All were good but the delicata (skinny green and yellow ones) were amazing, so smooth and creamy. The sugar dumplings (round green and yellow) were also good and very sweet. The acorns (all green) had a coarser texture and nutty flavor and the butternut (tan and green) were quite smooth, nutty and sweet with the most flesh per fruit.

After the taste test I made a big pot of squash soup. Even Proeun liked it. Here is the recipe.

Easy Squash Soup

2 TBSP butter or olive oil
3-4 cloves garlic
1 medium onion chopped
2-3 pounds squash, halved, seeded and baked till soft
4 cups chicken stock
1 bay leaf
pinch of sugar (I left this out)
1/2 tsp or more curry powder
pinch of nutmeg
salt and pepper to taste

heat butter or oil in a large saucepan over medium flame. Add the garlic and onion; cook stirring often 7-10 minutes. Scrape the squash from the skins and add to soup. Stire in stock, sugar, curry powder, nutmeg, salt and pepper. Puree in batches. Add bay leaf and simmer 20-30 minutes.

Adapted from The Complete Book of Soups and Stews, by Bernard Clayton

Homeschooling Chronicles: 1st Nature Study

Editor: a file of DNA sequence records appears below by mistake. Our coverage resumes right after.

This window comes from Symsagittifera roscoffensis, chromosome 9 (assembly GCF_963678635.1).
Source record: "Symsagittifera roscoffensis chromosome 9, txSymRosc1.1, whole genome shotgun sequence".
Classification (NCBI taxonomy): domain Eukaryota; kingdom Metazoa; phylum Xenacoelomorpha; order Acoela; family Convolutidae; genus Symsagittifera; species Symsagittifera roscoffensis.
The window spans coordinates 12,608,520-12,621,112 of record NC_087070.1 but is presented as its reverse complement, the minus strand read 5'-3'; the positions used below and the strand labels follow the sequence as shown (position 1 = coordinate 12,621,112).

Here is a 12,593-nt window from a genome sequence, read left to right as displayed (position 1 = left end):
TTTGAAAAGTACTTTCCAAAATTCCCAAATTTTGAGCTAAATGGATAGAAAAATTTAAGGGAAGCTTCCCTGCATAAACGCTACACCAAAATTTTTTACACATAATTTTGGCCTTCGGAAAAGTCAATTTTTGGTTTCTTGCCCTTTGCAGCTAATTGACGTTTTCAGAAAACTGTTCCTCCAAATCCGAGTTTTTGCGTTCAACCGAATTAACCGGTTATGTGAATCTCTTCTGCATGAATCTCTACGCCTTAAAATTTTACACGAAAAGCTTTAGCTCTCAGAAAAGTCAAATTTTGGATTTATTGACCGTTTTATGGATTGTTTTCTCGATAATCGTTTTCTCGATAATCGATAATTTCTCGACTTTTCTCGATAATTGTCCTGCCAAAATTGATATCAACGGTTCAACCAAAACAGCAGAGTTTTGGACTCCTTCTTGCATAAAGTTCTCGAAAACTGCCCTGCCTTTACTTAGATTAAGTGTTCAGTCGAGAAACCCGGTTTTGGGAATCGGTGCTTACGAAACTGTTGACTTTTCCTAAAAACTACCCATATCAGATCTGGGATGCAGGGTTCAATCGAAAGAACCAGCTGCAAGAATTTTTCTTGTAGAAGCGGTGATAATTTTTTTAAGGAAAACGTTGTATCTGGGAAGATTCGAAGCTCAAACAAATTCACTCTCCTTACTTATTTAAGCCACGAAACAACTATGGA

As I have said before this year marks our first official year homeschooling. The hardest part about this time of the year is that farming is not done yet and we are beginning homeschooling so some times activities have to be combined and time do double duty. 

Last weekend we went up north to the family property. Work needed to be done to prepare is for the winter and coming hunting season. Knowing that now I have to conscientiously include homeschooling in our day to day life I planned our first “Nature Study,” ala Charlotte Mason. I was introduced to nature study through
Charlotte Mason Companion and read more about it in Handbook of Nature Study by Anna Botsford Comstock (I bought it on Amazon but can’t find it anymore), and Pocket Full of Pinecones but had never done one with the children. 

So while Proeun worked we went for a walk looking for interesting nature specimans. I didn’t tell the children what they were for and kept the sketchbooks (each has their own) and colored pencils hidden. Once I explained it to them they were so excited.

Two selected young plantain leaves to draw.

Avril chose a maple leaf.

Through drawing them they learned skills both in art and observation, including anatomy of a plant. I am so pleased with how it turned out. I don’t feel like I am good at drawing and I had hestitated introducing the idea to the children but they seem to really enjoy it. And they both have a good eye.

I bought a sketchbook for myself and did my own drawing of a blade of grass (starting easy). I was pleased with it but won’t show it here.

A couple of things I learned

1. have good lighting (we were in a cabin without electricity so it was not the best for drawing).